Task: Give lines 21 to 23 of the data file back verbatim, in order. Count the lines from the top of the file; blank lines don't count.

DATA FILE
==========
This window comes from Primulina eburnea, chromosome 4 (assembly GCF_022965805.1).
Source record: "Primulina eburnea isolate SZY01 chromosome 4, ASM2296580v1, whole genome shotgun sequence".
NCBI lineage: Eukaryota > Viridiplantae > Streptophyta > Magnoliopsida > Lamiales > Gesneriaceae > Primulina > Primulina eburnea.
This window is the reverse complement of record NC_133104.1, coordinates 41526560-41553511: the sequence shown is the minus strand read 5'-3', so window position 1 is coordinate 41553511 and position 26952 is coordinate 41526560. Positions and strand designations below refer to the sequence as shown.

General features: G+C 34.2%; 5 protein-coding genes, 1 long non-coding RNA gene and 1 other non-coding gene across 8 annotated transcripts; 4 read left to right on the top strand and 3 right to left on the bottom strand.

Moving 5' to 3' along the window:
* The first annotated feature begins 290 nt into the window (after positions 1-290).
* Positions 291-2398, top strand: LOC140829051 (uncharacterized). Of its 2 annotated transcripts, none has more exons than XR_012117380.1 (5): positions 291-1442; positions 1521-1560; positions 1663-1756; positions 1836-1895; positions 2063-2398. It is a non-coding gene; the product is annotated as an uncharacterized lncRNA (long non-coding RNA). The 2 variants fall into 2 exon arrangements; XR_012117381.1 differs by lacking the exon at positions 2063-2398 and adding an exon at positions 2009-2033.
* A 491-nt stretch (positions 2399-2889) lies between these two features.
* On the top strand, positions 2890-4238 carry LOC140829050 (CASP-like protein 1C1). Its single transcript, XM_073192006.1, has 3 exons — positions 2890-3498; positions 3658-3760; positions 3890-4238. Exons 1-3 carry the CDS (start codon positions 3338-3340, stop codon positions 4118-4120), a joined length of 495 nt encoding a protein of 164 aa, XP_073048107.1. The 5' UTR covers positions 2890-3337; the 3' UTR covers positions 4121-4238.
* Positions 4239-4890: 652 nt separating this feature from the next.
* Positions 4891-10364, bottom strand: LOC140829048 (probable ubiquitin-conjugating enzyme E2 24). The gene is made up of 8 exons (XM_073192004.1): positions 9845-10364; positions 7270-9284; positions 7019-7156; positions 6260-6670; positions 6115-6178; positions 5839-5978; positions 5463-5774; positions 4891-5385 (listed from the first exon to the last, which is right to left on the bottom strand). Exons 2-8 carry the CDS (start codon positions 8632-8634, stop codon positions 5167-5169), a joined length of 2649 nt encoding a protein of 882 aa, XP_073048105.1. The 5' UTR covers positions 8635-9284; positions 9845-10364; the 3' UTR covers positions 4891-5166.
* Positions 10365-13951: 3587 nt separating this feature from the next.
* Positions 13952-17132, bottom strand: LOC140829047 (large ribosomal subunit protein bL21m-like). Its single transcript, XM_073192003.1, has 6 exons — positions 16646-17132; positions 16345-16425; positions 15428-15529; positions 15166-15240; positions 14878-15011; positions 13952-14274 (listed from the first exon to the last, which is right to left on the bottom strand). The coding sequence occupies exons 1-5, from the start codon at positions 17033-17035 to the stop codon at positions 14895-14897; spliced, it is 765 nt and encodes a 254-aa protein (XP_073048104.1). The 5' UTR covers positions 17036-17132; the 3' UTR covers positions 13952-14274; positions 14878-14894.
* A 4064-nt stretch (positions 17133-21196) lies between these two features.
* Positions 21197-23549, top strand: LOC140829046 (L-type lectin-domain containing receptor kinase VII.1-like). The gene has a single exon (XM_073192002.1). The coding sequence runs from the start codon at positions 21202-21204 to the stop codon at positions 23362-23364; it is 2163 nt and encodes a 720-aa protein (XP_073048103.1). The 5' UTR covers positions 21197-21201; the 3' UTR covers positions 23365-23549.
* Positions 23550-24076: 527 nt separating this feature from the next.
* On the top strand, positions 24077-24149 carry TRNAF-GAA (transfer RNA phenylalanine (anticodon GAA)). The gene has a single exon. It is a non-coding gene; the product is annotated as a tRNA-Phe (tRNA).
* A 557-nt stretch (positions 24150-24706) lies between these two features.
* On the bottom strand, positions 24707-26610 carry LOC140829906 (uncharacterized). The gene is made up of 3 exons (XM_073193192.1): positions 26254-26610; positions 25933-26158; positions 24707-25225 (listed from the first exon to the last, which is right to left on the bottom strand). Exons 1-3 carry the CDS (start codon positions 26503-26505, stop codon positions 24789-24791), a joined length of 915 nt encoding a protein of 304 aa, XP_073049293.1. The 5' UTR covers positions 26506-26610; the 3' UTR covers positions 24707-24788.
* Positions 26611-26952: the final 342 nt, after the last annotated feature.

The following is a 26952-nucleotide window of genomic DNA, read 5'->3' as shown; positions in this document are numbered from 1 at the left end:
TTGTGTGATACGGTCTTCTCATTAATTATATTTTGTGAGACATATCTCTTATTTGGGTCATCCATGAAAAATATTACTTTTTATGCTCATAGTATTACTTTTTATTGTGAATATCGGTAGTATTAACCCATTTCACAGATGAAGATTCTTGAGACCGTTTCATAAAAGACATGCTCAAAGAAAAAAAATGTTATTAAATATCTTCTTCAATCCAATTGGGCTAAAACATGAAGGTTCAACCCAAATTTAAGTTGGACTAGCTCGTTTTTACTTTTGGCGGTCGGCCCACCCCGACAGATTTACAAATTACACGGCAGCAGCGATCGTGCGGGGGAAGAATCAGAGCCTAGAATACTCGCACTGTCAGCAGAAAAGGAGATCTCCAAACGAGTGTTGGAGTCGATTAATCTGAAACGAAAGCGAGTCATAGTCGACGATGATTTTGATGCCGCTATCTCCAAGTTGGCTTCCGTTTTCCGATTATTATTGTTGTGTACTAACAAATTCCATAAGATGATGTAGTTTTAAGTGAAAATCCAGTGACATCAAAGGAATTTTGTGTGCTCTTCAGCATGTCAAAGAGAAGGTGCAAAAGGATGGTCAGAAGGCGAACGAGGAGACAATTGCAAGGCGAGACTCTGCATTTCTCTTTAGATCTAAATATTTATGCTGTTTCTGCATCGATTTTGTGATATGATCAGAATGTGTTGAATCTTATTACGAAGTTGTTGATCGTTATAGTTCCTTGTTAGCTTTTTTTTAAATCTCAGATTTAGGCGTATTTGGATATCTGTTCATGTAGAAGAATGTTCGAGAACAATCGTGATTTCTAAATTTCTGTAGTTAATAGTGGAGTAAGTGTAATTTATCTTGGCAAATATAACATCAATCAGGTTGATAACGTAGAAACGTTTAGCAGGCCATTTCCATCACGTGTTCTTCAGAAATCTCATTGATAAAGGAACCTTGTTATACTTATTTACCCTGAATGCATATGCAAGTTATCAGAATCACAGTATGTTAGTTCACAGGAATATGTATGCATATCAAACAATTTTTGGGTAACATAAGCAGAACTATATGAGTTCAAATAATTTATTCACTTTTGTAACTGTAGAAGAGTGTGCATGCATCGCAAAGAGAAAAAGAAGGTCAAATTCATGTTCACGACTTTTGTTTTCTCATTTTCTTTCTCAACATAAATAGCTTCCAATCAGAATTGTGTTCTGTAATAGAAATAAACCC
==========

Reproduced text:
* Positions 26611-26952: the final 342 nt, after the last annotated feature.

The following is a 26952-nucleotide window of genomic DNA, read 5'->3' as shown; positions in this document are numbered from 1 at the left end:
TTGTGTGATACGGTCTTCTCATTAATTATATTTTGTGAGACATATCTCTTATTTGGGTCATCCATGAAAAATATTACTTTTTATGCTCATAGTATTACTTTTTATTGTGAATATCGGTAGTATTAACCCATTTCACAGATGAAGATTCTTGAGACCGTTTCATAAAAGACATGCTCAAAGAAAAAAAATGTTATTAAATATCTTCTTCAATCCAATTGGGCTAAAACATGAAGGTTCAACCCAAATTTAAGTTGGACTAGCTCGTTTTTACTTTTGGCGGTCGGCCCACCCCGACAGATTTACAAATTACACGGCAGCAGCGATCGTGCGGGGGAAGAATCAGAGCCTAGAATACTCGCACTGTCAGCAGAAAAGGAGATCTCCAAACGAGTGTTGGAGTCGATTAATCTGAAACGAAAGCGAGTCATAGTCGACGATGATTTTGATGCCGCTATCTCCAAGTTGGCTTCCGTTTTCCGATTATTATTGTTGTGTACTAACAAATTCCATAAGATGATGTAGTTTTAAGTGAAAATCCAGTGACATCAAAGGAATTTTGTGTGCTCTTCAGCATGTCAAAGAGAAGGTGCAAAAGGATGGTCAGAAGGCGAACGAGGAGACAATTGCAAGGCGAGACTCTGCATTTCTCTTTAGATCTAAATATTTATGCTGTTTCTGCATCGATTTTGTGATATGATCAGAATGTGTTGAATCTTATTACGAAGTTGTTGATCGTTATAGTTCCTTGTTAGCTTTTTTTTAAATCTCAGATTTAGGCGTATTTGGATATCTGTTCATGTAGAAGAATGTTCGAGAACAATCGTGATTTCTAAATTTCTGTAGTTAATAGTGGAGTAAGTGTAATTTATCTTGGCAAATATAACATCAATCAGGTTGATAACGTAGAAACGTTTAGCAGGCCATTTCCATCACGTGTTCTTCAGAAATCTCATTGATAAAGGAACCTTGTTATACTTATTTACCCTGAATGCATATGCAAGTTATCAGAATCACAGTATGTTAGTTCACAGGAATATGTATGCATATCAAACAATTTTTGGGTAACATAAGCAGAACTATATGAGTTCAAATAATTTATTCACTTTTGTAACTGTAGAAGAGTGTGCATGCATCGCAAAGAGAAAAAGAAGGTCAAATTCATGTTCACGACTTTTGTTTTCTCATTTTCTTTCTCAACATAAATAGCTTCCAATCAGAATTGTGTTCTGTAATAGAAATAAACCC